Holidays and Addictive Behavior

Published in ‘South Bay Woman’ magazine, Dec. 2008 issue

By: Kristin Whitelaw

Holidays bring opportunity for joy and celebration; however, they can also provoke anxiety, depression, stress and worry.  These stresses can stimulate emotions that are challenging and negatively affect our ability to truly embrace the gifts available to us from the holiday experience.  It is common to turn to coping mechanisms that do not support our health, strength and positive state of being. We might cope by indulging in food or alcohol or by shutting off what we feel or directing feelings outwardly, at other people or situations.

It is possible for all of us to experience the holidays with innocent excitement, wonder and fulfillment – to wholly express the energy of what the holidays represent.  To do this we must engage every thought, word and action from a place of self-awareness.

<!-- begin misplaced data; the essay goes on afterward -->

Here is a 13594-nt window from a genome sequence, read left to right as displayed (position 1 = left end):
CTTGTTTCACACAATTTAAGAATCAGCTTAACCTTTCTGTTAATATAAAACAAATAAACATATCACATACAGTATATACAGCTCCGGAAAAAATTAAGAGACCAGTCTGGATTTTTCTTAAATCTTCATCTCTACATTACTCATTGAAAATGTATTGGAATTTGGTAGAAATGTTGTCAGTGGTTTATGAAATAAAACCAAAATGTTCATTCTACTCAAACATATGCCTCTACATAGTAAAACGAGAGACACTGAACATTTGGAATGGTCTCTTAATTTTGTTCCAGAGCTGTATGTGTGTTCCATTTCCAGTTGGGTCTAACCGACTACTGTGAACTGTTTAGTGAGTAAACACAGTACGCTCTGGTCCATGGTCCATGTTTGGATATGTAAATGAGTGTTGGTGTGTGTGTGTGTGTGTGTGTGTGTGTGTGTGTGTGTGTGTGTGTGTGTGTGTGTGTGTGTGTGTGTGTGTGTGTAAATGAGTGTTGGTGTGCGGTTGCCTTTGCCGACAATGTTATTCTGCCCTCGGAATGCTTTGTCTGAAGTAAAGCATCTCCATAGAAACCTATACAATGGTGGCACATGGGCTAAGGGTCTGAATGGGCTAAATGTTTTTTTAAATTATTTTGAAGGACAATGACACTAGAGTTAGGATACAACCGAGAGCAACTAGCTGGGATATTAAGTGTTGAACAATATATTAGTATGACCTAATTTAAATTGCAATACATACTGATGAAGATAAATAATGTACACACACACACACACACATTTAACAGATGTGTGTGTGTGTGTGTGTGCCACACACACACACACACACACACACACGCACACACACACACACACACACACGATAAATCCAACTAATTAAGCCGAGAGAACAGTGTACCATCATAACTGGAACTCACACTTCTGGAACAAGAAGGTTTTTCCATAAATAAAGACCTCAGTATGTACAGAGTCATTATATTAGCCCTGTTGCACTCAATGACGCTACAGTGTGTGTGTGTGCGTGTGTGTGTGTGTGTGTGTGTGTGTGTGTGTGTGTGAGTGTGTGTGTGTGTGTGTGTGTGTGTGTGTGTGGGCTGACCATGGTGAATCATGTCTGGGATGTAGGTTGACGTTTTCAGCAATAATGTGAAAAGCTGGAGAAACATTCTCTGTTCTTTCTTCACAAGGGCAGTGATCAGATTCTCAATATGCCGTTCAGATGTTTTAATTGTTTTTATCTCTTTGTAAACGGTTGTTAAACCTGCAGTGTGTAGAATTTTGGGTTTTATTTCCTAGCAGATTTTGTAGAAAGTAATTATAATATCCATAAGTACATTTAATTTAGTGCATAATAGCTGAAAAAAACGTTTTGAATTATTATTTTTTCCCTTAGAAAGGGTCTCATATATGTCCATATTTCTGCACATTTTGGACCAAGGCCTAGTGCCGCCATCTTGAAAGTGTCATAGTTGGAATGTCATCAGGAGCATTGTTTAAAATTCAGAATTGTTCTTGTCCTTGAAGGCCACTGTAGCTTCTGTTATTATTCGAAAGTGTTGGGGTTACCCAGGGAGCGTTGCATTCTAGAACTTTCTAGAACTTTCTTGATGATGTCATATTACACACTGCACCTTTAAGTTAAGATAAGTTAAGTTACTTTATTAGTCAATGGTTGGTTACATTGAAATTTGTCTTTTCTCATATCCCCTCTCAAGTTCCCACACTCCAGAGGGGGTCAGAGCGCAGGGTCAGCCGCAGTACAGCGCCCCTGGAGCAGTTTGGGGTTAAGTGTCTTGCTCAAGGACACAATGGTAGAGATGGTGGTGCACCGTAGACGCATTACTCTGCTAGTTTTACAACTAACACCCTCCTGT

Here are some helpful hints on how to positively deal with anything that might prevent you from having an
extraordinary holiday experience.

* Take time for yourself. Nurture yourself with love, acceptance and appreciation.

* Remember the true meaning of the holidays. Stay connected to what has heart and meaning.

* Deal with your emotions – don’t eat, them, drink or stuff them. Instead, listen to, value and communicate them.

* Don’t stay in situations that do not support your well-being.

* Let go of expectations – be flexible to the outcome. Keep a good sense of humor.

* Being around family members can trigger old feelings and unresolved issues. Be aware of what comes up.
Don’t deal with present situations from a past wound.

* Anger is fear – fear of not being enough, making a mistake or disappointing. Realizing the fear will empower you to
appropriatelyhandle any feelings of anger.

* Take time to stop, breathe, center, connect, comfort and release.
Remember, you can handle anything.

* Attitude is 90% of the experience…and the solution.